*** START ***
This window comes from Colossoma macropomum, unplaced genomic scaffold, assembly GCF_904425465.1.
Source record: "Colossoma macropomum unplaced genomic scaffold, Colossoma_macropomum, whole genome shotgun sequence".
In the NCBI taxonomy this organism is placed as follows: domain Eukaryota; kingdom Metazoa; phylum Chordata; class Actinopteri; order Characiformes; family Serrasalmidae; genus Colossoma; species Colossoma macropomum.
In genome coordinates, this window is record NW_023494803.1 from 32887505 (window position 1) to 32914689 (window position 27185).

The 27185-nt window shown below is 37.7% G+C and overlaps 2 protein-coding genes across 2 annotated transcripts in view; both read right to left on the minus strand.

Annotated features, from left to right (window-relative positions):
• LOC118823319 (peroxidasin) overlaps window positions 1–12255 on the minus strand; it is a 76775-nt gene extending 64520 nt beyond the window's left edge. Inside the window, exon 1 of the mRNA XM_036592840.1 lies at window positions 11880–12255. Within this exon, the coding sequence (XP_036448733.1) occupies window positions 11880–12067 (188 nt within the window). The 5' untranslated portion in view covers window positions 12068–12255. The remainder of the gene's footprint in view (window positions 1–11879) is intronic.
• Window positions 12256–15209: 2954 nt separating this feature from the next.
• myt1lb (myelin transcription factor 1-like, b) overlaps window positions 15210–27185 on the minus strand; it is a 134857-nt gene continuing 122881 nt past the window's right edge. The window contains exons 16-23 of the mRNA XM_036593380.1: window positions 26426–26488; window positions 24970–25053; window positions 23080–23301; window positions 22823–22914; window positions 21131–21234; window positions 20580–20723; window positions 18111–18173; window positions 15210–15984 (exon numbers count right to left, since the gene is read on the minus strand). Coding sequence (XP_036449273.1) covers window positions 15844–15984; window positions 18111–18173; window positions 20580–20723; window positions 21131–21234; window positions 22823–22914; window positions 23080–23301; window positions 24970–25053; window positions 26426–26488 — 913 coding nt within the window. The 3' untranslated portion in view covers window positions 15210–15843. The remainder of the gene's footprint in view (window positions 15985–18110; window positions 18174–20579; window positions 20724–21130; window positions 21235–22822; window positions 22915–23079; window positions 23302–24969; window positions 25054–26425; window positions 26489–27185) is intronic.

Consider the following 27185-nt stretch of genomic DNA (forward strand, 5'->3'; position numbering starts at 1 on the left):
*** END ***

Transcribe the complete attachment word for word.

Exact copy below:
This window comes from Colossoma macropomum, unplaced genomic scaffold, assembly GCF_904425465.1.
Source record: "Colossoma macropomum unplaced genomic scaffold, Colossoma_macropomum, whole genome shotgun sequence".
In the NCBI taxonomy this organism is placed as follows: domain Eukaryota; kingdom Metazoa; phylum Chordata; class Actinopteri; order Characiformes; family Serrasalmidae; genus Colossoma; species Colossoma macropomum.
In genome coordinates, this window is record NW_023494803.1 from 32887505 (window position 1) to 32914689 (window position 27185).

The 27185-nt window shown below is 37.7% G+C and overlaps 2 protein-coding genes across 2 annotated transcripts in view; both read right to left on the minus strand.

Annotated features, from left to right (window-relative positions):
• LOC118823319 (peroxidasin) overlaps window positions 1–12255 on the minus strand; it is a 76775-nt gene extending 64520 nt beyond the window's left edge. Inside the window, exon 1 of the mRNA XM_036592840.1 lies at window positions 11880–12255. Within this exon, the coding sequence (XP_036448733.1) occupies window positions 11880–12067 (188 nt within the window). The 5' untranslated portion in view covers window positions 12068–12255. The remainder of the gene's footprint in view (window positions 1–11879) is intronic.
• Window positions 12256–15209: 2954 nt separating this feature from the next.
• myt1lb (myelin transcription factor 1-like, b) overlaps window positions 15210–27185 on the minus strand; it is a 134857-nt gene continuing 122881 nt past the window's right edge. The window contains exons 16-23 of the mRNA XM_036593380.1: window positions 26426–26488; window positions 24970–25053; window positions 23080–23301; window positions 22823–22914; window positions 21131–21234; window positions 20580–20723; window positions 18111–18173; window positions 15210–15984 (exon numbers count right to left, since the gene is read on the minus strand). Coding sequence (XP_036449273.1) covers window positions 15844–15984; window positions 18111–18173; window positions 20580–20723; window positions 21131–21234; window positions 22823–22914; window positions 23080–23301; window positions 24970–25053; window positions 26426–26488 — 913 coding nt within the window. The 3' untranslated portion in view covers window positions 15210–15843. The remainder of the gene's footprint in view (window positions 15985–18110; window positions 18174–20579; window positions 20724–21130; window positions 21235–22822; window positions 22915–23079; window positions 23302–24969; window positions 25054–26425; window positions 26489–27185) is intronic.

Consider the following 27185-nt stretch of genomic DNA (forward strand, 5'->3'; position numbering starts at 1 on the left):